One of the loveliest things about film festival season is that everyone you meet has had a different festival to you. Whether in person, or online, I am forever asking “what have you seen?” and hearing a dozen choices that for various reasons weren’t on my radar.
After the quite amazing The Chinese Mayor in 2015 (still to play in some film societies this year so seek it out), I have determined that I shall not miss any documentary about modern China. Last year’s film, about a progressive and ambitious local government official, determined to impose both modernity and a sense of history on a city that seems altogether too busy getting on with its own shit to be bothered with him, taught me a great deal about China – mainly that they don’t have their act together any better than we do despite a mysterious centralised planning process, and that their government’s capacity for breaking eggs in order to make omelettes is both ruthless and wasteful at the same time.
In The Road, director Zhang Yanbo proves once again that a persistent small crew of Chinese filmmakers can insinuate themselves into an organisation over time and reveal the truth behind the stage management.
We all know that China has been modernising at breakneck pace. From 2009, Yanbo followed a provincial roadbuilding company for nearly four years as they – under a semi-watchful but all-powerful state apparatus – attempt to build a four lane highway through unpromising country, with limited technology but seemingly unlimited human labour. The film is structured in chapters, each more amazing than the last, until at the end the managers of the company sit in their underwear watching the ridiculous pageantry of another Communist Party birthday on television and wonder aloud when the hammer and sickle on the Red Flag will be replaced by a banknote .
I’d love to visit China one day but there’s no way anyone’s getting me on any highway or bridge built after 2007 – according to the film 37 bridges have collapsed since 2009 – but we seem totally happy to be using their cheap steel on our own infrastructure.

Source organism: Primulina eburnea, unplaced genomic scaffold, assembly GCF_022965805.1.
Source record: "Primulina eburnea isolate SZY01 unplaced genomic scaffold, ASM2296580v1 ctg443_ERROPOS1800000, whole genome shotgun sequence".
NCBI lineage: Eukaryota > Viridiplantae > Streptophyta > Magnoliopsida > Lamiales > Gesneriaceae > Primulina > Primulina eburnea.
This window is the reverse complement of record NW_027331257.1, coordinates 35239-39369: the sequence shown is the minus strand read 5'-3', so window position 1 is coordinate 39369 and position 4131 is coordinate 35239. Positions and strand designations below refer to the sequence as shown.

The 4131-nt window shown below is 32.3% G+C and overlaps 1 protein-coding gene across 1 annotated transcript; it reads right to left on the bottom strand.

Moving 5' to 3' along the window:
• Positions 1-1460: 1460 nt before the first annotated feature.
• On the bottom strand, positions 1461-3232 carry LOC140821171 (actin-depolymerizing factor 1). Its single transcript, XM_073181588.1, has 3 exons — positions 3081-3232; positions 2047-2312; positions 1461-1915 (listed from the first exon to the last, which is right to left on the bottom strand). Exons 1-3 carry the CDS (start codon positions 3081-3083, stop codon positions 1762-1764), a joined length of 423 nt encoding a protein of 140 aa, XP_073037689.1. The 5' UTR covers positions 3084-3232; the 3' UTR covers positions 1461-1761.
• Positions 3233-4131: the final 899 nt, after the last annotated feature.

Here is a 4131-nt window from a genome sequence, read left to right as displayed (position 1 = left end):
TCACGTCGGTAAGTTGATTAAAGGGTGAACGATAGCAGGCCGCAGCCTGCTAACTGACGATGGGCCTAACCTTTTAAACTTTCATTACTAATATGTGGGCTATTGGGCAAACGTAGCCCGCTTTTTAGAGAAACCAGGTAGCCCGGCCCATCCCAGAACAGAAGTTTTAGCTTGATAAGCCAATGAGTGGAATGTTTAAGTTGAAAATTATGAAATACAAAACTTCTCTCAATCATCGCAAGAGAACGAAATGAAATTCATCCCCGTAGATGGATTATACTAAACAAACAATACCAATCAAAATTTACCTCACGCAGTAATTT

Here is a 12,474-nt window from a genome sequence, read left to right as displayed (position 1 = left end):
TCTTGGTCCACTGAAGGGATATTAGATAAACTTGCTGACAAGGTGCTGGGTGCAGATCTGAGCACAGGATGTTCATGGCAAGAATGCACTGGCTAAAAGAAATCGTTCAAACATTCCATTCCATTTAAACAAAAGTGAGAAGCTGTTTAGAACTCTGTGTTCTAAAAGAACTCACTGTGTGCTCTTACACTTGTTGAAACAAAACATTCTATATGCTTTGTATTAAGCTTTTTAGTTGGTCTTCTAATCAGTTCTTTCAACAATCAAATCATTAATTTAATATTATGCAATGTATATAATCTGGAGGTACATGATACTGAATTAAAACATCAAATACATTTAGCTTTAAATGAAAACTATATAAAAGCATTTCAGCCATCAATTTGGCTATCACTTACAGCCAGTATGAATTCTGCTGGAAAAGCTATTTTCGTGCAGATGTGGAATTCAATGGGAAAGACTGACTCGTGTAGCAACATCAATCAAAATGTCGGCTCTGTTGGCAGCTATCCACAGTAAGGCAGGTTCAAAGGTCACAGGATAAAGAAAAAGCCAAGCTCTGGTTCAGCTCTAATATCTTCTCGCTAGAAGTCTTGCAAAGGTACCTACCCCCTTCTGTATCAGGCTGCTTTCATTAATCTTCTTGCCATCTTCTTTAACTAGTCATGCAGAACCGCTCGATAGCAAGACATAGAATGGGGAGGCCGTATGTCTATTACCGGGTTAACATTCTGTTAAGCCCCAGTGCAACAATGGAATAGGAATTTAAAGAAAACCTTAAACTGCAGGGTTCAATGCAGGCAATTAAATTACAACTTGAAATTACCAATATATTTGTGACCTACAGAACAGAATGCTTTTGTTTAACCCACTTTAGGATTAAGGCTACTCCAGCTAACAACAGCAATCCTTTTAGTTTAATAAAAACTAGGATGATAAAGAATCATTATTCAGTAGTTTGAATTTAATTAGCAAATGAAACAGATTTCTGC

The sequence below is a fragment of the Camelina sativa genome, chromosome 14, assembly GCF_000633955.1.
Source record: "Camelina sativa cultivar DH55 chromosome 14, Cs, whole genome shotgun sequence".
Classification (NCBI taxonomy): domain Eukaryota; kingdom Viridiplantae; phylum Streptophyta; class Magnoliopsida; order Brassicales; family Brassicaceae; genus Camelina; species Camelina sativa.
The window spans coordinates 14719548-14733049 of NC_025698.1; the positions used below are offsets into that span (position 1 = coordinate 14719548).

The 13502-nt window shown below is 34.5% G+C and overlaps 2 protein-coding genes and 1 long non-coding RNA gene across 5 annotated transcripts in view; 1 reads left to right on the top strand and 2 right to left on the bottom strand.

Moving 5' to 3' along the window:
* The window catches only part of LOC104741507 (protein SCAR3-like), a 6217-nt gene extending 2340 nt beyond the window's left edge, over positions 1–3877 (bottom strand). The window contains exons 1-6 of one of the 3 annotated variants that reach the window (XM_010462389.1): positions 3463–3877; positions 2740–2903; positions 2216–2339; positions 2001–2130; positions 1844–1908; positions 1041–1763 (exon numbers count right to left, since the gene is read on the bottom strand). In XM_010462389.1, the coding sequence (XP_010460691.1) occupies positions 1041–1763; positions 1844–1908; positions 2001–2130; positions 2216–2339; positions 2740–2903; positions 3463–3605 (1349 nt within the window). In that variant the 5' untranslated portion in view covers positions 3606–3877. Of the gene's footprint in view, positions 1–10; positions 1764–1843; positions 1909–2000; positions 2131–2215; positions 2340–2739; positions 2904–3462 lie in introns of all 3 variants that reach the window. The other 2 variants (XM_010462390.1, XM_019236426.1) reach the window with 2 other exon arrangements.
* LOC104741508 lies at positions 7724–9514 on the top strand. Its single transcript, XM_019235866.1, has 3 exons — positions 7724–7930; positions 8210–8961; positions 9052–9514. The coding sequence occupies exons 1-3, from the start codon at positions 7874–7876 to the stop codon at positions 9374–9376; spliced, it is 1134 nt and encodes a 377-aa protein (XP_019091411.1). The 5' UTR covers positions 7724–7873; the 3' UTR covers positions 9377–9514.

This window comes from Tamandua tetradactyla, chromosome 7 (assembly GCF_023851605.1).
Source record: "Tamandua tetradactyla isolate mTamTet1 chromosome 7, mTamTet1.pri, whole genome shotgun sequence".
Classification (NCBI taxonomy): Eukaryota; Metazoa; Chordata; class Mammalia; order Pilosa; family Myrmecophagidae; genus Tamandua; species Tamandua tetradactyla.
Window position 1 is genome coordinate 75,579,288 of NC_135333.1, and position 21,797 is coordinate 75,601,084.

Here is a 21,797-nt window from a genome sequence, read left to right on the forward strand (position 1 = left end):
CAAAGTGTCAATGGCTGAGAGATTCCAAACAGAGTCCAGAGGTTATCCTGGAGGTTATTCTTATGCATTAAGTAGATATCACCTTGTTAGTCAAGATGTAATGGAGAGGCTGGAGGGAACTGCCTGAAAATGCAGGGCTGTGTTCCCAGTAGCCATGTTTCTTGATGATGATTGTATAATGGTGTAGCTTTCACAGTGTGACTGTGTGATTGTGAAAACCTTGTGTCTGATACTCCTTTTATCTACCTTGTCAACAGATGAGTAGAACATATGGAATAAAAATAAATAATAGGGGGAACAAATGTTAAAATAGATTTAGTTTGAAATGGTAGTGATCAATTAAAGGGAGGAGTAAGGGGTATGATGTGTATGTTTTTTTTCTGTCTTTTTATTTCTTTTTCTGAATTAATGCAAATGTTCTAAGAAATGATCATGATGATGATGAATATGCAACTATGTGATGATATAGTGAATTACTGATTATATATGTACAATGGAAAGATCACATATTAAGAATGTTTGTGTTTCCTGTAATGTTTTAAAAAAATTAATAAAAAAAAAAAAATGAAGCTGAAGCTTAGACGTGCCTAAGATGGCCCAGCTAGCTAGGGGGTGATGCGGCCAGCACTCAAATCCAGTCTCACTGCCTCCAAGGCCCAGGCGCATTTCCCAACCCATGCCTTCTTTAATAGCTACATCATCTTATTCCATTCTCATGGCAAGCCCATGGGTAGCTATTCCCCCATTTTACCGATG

Maren Ade’s Toni Erdmann is everything the critics at Cannes said it was (and that the jury said it wasn’t). It’s a masterpiece. A masterpiece about family relationships; a masterpiece of dry, cringe-making humour; a masterpiece portrait of modern Europe; and a masterpiece showcase for two actors I’d never seen before and both are geniuses. (Neither are newcomers as such, they have credits coming out of their respective wazoos, but they are new to this reviewer and bless them both.)
Austrian actor Peter Simonischek plays Winfried – a semi-retired teacher with a deadpan sense of humour who seems a little lost (or bored). Sandra Hüller plays his daughter – ambitious and a bit lonely, a career woman working in Bucharest to try and seal a deal that will promote her to somewhere more exciting.
Winfried, at a loose end, arrives in Romania and – because there’s never a good time for your father to visit, especially when you are trying to seal a megabucks consulting deal with a global oil company – he’s a bit of an embarrassment. But that’s just the setup.
Winfried’s attempt to win back his daughter’s affections using the tools at his disposal – false teeth and indefatigability – and her own unravelling commitment to a career that colleagues don’t seem to take seriously, grow the audience’s affections and we end up loving them both as we would our own family.
Full of set-pieces you will never – ever – forget, Toni Erdmann is one of the best films of the century, so far.
Not one of the best films of this (or any other century) but a fascinating artefact nevertheless, One-Eyed Jacks is, on the surface, a run-of-the-mill early 1960s Western off the studio production line, but is a curiosity for film fans as the only film directed by enigmatic star Marlon Brando (who took over production after young Stanley Kubrick was fired).
By this point, Brando was already paying very little attention to his career choices, taking jobs when he needed the money or wanted to visit a location, and his fingerprints are most obvious on this production when it comes to slapdash continuity, but a closer look reveals some interesting quirks.
Firstly, it reunites Brando with Karl Malden, with whom he starred in A Streetcar Named Desire and On the Waterfront (nine and six years earlier, respectively). Secondly, it showcases his masochism as an actor – he seemed never happier than when he was having the crap beaten out of him. Thirdly, as a director he seems much more interested in his background characters than himself – an extended sojourn to a Californian village inhabited by Chinese fishermen gives him a chance to show off how much he cares about the marginalised and the seldom-seen. And fourthly, it seems to have been quite an influence on Eastwood’s Unforgiven, with Malden’s crook-turned-sadistic-sheriff reminiscent of Gene Hackman.
And fifthly, Brando’s character is called “The Kid” throughout and Malden’s character’s name is “Dad”. Now, if you know anything about Brando’s childhood, that should set the Freudian cat among the Jungian pigeons.
But none of that makes it a very good film.
I’ll pause here, because we’re almost at a thousand words (and because the next run of women-directed films deserve to be considered together).
The New Zealand International Film Festival continues around New Zealand until 18 September. You can read Dan’s other festival diary entries at Widescreen.